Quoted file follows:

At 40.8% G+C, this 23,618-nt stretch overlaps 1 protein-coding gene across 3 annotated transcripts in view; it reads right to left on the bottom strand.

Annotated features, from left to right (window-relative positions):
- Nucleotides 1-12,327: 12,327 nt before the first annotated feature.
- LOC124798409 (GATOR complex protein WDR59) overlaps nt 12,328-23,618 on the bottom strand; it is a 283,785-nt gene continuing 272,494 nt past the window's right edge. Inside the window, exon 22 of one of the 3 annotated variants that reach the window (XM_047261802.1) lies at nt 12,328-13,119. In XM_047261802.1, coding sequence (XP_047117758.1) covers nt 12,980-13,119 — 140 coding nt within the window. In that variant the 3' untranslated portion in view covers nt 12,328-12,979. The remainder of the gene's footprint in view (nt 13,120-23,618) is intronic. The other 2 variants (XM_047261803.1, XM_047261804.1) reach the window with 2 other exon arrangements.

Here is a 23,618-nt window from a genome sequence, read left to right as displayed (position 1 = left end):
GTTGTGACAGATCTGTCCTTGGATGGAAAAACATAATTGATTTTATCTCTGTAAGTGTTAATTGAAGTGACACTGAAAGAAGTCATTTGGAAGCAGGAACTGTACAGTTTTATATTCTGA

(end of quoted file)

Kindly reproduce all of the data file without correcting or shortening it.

At 40.8% G+C, this 23,618-nt stretch overlaps 1 protein-coding gene across 3 annotated transcripts in view; it reads right to left on the bottom strand.

Annotated features, from left to right (window-relative positions):
- Nucleotides 1-12,327: 12,327 nt before the first annotated feature.
- LOC124798409 (GATOR complex protein WDR59) overlaps nt 12,328-23,618 on the bottom strand; it is a 283,785-nt gene continuing 272,494 nt past the window's right edge. Inside the window, exon 22 of one of the 3 annotated variants that reach the window (XM_047261802.1) lies at nt 12,328-13,119. In XM_047261802.1, coding sequence (XP_047117758.1) covers nt 12,980-13,119 — 140 coding nt within the window. In that variant the 3' untranslated portion in view covers nt 12,328-12,979. The remainder of the gene's footprint in view (nt 13,120-23,618) is intronic. The other 2 variants (XM_047261803.1, XM_047261804.1) reach the window with 2 other exon arrangements.

Here is a 23,618-nt window from a genome sequence, read left to right as displayed (position 1 = left end):
GTTGTGACAGATCTGTCCTTGGATGGAAAAACATAATTGATTTTATCTCTGTAAGTGTTAATTGAAGTGACACTGAAAGAAGTCATTTGGAAGCAGGAACTGTACAGTTTTATATTCTGA